“It’s hard to do the things I’ve set my mind to”
“I try to start something but always run into setbacks”
Have you ever felt down or troubled from such experiences?
In our daily lives, we have to make many decisions, and go through with them. In order to lead a better life, there are things we “have to do” or “should do”, but sometimes it’s hard to put those into action, even if you know it in your head… For those types of people, it might be that the “executive function” in your brain is a bit weak.
What is Executive Function?
Executive function is a cognitive system that controls the thoughts and actions that people need to perform complex tasks. Put simply, it’s the system that lets you “do what needs to be done”. People with weak executive functioning are unable to face and complete various challenges, which leads to reduced confidence and self-esteem. Impaired executive functioning has also been implicated in various psychiatric disorders such as depression, obsessive-compulsive disorder, attention deficit hyperactivity disorder, and addiction. Improving executive functioning is essential to preventing these mental illnesses and becoming a person who can accomplish their goals. Nevertheless, it would be difficult to improve the brain’s cognitive-related functions with a “can do it” mentality alone.
So, what can you actually do? In recent years, research has shown that mindfulness, which has been widely adopted in the fields of psychiatry and business, has proven effective in improving executive functioning.
Mindfulness and Executive Functioning
Mindfulness is a concept based on the Buddhist teachings of “focusing your awareness on the present moment”. In the field of psychiatry, it has been incorporated into clinical practice as a technique for actively controlling attention through meditation, and has been reported to be highly effective. In recent years, as more and more people, especially in the United States, have turned their attention to Eastern religious beliefs, mindfulness has also created a major movement worldwide as a lifestyle and philosophy of “maintaining a peaceful state of mind”.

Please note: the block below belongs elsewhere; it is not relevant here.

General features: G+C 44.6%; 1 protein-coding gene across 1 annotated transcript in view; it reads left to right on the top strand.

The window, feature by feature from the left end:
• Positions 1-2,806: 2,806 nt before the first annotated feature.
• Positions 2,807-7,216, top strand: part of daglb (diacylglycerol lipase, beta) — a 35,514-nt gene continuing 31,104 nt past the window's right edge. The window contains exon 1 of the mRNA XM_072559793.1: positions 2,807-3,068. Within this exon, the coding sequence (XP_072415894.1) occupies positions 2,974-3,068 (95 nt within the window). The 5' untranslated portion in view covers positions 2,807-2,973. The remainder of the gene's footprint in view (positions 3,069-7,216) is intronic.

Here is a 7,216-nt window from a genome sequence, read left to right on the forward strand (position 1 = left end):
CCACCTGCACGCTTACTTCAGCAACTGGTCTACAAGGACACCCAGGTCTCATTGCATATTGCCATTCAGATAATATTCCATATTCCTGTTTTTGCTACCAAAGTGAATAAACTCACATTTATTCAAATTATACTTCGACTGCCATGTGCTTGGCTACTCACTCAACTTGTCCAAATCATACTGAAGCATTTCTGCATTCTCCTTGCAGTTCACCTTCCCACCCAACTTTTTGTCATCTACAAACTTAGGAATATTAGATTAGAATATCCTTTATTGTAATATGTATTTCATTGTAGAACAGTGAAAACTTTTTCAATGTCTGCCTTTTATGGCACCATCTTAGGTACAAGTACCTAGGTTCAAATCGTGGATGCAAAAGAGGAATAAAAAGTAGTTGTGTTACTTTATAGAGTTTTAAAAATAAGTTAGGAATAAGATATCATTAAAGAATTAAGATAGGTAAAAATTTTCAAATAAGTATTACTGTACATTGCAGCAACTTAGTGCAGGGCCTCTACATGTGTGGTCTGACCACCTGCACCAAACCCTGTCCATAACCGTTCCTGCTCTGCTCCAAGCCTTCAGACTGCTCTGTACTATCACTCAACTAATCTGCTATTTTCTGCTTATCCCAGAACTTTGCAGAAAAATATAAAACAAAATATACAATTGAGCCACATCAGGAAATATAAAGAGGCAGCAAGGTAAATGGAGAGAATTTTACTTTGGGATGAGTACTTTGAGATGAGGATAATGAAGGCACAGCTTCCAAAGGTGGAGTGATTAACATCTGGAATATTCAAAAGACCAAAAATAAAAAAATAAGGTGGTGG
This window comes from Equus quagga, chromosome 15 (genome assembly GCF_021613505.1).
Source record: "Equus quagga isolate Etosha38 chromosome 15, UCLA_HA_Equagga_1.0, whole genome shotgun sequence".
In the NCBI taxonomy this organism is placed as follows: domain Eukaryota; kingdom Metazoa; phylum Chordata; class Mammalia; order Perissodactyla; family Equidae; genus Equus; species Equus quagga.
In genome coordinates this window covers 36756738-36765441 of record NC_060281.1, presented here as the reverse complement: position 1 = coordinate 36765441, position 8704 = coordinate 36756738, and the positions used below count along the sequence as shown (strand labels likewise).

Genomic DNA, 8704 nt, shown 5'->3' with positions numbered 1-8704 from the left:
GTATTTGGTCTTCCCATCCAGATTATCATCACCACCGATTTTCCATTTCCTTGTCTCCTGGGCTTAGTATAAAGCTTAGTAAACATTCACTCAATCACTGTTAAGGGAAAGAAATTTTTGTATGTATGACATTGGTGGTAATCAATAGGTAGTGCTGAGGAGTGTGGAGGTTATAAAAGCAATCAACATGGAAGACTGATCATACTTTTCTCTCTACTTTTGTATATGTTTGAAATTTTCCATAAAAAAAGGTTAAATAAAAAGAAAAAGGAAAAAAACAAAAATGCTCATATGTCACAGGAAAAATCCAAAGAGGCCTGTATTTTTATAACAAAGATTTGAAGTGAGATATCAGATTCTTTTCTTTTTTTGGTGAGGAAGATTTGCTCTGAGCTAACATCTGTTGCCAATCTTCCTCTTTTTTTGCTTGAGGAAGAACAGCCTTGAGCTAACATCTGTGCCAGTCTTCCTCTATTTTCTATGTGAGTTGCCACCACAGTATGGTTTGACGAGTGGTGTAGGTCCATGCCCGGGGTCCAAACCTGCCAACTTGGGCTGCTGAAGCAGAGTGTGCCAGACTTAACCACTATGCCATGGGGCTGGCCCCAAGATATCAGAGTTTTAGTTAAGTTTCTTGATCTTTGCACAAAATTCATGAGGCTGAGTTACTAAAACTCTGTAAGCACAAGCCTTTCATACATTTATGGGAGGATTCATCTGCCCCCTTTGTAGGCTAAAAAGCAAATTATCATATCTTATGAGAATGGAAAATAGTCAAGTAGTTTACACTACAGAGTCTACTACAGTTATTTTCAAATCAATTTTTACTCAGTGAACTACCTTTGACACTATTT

The execution function, on the other hand, is said to include the following three elements.
Inhibition here means stopping reactive or impulsive behaviors and thoughts as needed. For example, it is the ability to resist the desire to talk or play games while you are working or studying.
2) Update Working Memory
“Working memory” is the ability to store the information needed to accomplish a task. It also refers to the ability to obtain new information needed and discard unnecessary information in response to changes in circumstances. It is the ability to organize information in your mind.
3) Cognitive Flexibility
Cognitive flexibility is the ability to flexibly switch one’s perspective and approach to a problem in response to new demands, rules and priorities in performing a task. It is a function that allows us to be resourceful in responding to situations and to try things out until we get it right.
Since both of these elements require active control of one’s own consciousness as needed, the basic approach to mindfulness of “focusing one’s awareness on the present moment” has proven effective in improving executive functioning.
How to Improve Executive Functioning Through Mindfulness
The practice of mindfulness is based on a meditation called “mindfulness meditation”. In this meditation technique, you close your eyes in a relaxed state, focus on your own breathing, and slowly bring your attention back to your breath, recognizing any distracting thoughts or stimuli you feel.